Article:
From the Blog

November 22, 2014

Thung Si Muang Festival

Thung Si Muang Festival Udon Thani 

 

Revised 19/10/2016

When: On 1st December each year. Continues for 15 days

WhereUdon Thani City. Northeast Thailand

 

Thung Si Muang Festival On 1st December each year the city of Udon Thani hosts the Thung Si Muang Festival, the festival is the biggest of the year and traditionally was an early celebration of the late King Bhumibol Adulyadej Birthday. The parade begins at approx. 1.30-2.00pm, at the Rajabhat University, near the Prince Prajak Monument Roundabout, and heads up to the Fountain Roundabout and Clock Tower Roundabout, then heads off towards Nong Prajak Park in the west of the city, covering approx. 5 kms. (A smaller parade is also held on the 5th December to celebrate the actual birthday of the King and follows the same route).

 

 

Thung Si Muang Festival

 

 

 

The parade is awash with people wearing and dancing in traditional Isaan clothing, marching bands, floats, flag bearers and local people dressed in traditional costume.

 

Chinese Dragons

Thung Si Muang Festival The parade in parts takes on an almost oriental feel, with the introduction of  Chinese Dragons, each of which has a team of a dozen or more dancers,  who’s job is to manipulate a long flexible figure of a dragon. The dancers mimic the supposed movements of this river spirit in a sinuous, undulating manner, accompanied with the thunderous sounds of drums and crashing of symbols, add to this the almost deafening sounds of large fire crackers and one thing is for sure you will hear the parade long before you see it.

 

There is a large Thai Chinese community in the city and this can be seen in not only the festival but also through-out the area including the Chinese temple of Sanjao Phuya situated on the southern shore of Nong Bua. At its heart is the Pu-Ya Shrine, which houses small images of the Chinese gods Pu (Grandpa) and Ya (Grandma). There is Free entry during day light hours.

 

Thung Si Muang Festival The city comes alive in a carnival atmosphere through-out the day and early evening, there are all manner of activities, including concerts, a traditional Thai ‘Fair’ (with its own roller coaster), a folk singing contest, traditional Thai dancing, a Muay Thai display and contest, plus there will be lots of stalls selling delicious food from all across the country including traditional Isaan food.

Isaan food

A word of warning about Isaan food some of the dishes can be somewhat on the fiery side as they can be packed with red hot chillies. The most common foods (excluding the hot and somewhat stranger dishes that can be found in the region see more ) from Isaan are:

 

Som Tum

Thung Si Muang Festival The region’s most iconic dish is this salad made of shredded green papaya, tomatoes, long beans, garlic and chillies in a lime-juice dressing. It’s traditionally pounded in a large stone mortar and pestle (the resulting sound, “pok pok,” is how it is sometimes referred to in Pattaya). Som tum is found throughout Thailand and Laos, with many regional variations but a true Isaan som tum (usually called som tum Lao) is far more spicy than sweet thanks to the huge amount of red hot chillies that are used.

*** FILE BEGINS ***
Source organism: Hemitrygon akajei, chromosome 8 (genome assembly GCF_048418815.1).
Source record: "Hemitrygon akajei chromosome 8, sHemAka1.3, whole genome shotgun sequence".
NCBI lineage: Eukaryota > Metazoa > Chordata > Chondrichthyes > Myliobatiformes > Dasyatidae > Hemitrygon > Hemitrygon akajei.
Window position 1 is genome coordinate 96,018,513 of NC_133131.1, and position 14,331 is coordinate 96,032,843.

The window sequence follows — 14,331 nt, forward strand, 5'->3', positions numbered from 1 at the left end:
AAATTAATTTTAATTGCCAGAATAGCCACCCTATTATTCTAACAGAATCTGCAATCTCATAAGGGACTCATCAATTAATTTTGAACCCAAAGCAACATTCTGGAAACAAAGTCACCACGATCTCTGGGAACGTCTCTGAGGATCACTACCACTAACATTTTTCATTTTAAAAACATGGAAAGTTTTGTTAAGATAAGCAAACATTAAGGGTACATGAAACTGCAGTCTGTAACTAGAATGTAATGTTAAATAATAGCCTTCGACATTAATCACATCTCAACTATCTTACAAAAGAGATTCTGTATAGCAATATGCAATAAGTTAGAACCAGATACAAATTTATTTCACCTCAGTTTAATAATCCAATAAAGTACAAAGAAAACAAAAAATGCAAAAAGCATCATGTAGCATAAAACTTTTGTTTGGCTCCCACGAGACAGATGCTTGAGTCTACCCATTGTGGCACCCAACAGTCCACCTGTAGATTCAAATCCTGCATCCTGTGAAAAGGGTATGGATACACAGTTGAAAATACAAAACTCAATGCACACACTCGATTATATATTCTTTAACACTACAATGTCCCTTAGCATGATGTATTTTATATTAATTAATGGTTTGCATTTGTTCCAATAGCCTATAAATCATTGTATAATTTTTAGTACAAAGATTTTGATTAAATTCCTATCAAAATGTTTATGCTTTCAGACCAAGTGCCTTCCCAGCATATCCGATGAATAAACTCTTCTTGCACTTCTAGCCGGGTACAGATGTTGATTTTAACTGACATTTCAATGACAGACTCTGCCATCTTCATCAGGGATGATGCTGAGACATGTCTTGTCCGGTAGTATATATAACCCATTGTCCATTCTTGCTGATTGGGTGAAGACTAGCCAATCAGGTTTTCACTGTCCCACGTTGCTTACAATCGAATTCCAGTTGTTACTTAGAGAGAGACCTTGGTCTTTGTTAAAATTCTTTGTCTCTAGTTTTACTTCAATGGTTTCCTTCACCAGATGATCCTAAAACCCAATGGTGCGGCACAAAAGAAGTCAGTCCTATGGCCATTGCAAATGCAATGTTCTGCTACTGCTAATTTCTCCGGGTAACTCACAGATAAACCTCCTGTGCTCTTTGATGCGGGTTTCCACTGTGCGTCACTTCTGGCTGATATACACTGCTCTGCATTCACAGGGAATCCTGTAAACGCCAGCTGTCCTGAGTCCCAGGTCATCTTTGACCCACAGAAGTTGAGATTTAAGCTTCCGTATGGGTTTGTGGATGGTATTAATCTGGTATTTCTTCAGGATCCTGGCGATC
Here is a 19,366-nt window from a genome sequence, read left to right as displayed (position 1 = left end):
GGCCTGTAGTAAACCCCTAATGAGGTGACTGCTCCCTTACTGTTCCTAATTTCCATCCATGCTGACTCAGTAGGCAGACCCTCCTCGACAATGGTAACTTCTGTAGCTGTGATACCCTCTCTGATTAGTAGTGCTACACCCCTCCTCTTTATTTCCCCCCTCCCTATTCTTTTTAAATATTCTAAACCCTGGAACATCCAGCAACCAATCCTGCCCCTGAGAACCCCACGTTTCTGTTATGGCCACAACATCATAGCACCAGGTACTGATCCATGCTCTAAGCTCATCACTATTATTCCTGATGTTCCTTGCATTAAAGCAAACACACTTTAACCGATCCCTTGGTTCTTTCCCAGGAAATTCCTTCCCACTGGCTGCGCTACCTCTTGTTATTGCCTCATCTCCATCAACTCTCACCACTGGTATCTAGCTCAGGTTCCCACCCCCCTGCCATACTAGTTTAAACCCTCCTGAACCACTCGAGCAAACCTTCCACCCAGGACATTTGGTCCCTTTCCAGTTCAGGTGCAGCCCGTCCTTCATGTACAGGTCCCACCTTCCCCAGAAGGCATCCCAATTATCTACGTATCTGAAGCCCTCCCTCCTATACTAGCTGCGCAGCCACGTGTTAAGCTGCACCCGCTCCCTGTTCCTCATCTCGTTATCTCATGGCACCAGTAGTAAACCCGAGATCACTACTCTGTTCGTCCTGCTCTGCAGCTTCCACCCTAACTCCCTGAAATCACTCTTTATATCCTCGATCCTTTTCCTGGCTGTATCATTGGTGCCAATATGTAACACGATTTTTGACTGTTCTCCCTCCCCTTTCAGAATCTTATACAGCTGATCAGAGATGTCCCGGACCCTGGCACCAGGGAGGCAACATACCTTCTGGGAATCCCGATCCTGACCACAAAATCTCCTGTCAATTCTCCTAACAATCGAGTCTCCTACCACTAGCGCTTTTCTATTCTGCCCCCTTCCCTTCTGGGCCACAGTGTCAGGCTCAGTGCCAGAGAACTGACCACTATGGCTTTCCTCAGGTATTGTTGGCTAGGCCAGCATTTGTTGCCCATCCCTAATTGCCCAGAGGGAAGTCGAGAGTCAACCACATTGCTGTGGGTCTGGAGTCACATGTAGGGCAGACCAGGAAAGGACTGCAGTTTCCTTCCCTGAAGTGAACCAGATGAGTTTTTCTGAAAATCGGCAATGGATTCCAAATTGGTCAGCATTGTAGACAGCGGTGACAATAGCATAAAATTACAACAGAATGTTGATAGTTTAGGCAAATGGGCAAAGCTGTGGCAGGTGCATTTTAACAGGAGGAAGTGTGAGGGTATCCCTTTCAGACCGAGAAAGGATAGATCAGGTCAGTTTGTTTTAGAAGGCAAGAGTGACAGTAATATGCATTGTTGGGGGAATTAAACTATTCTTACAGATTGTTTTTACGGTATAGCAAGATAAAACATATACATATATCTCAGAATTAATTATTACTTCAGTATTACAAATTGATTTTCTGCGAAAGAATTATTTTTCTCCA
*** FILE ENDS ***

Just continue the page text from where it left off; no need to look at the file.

Gai Yang

A simple dish of Grilled/roasted chicken – No two recipes are exactly alike, but lemongrass and garlic are almost always involved. Like all the best simplistic of dishes, it’s something you could eat every day.”

 

 Sticky Rice

Thung Si Muang Festival Another of the most popular dishes that sets Isaan food apart from the cuisine of the country’s other regions is the rice: instead of Jasmine rice, in this region Thai’s eat glutinous sticky rice with almost every meal be it savoury or simply served with fruit such as mango. The art is to use your fingers in lieu of cutlery and to break off chunks of whatever you’re eating and wrap it within the rice. You will also find it used to make sweat or savoury dumplings filled with all manner of fruit, vegetables, fish or meat.

 

Dotted amongst the vast amount of food vendors you will also have the opportunity to buy locally crafted silk and cotton goods plus OTOP products, featuring the ethnic culture of the region. All in all a fun filled, cultural day that will fill (and at times assault) all your senses.

 

 

 

The Sea of Red Lotuses

Thung Si Muang Festival If you are lucky enough to be in the province of Udon Thani in December why not take the opportunity to visit Nong Harn-Known locally as Talay Bua Daeng, ranked the world’s second strangest lake after Jellyfish Lake in Palau by Travel + Leisure magazine. Literally “the sea of red lotuses”, the yearly sprouting of thousands of red flowers covers the entire 22,500-rai of the lake from October to March.

 

While the city of Udon Thani cannot boast the attractions and the commercialization of its younger cousin Chiang Mai (434 miles to its west) it can boast the enviable title of the gateway to the province of Isan. To the north Vientiane, the capital of Laos and to the North East, Hanoi the capital of Vietnam. It should be a must stop over for backpackers looking to travel through Thailand and to see as much of this wonderful country as possible before moving on to its neighbours.

 

Pictures and details on the parade, kindly provided by Neil over at Udon Thani Attractions A great site to see what more is happening in the local area of Udon Thani

Directions: See more 

A big thanks to the great pictures from Ngorkapong and Jigow

Thung Si Muang Festival Udon Thani

Thung Si Muang Festival Thung Si Muang Festival

 

 

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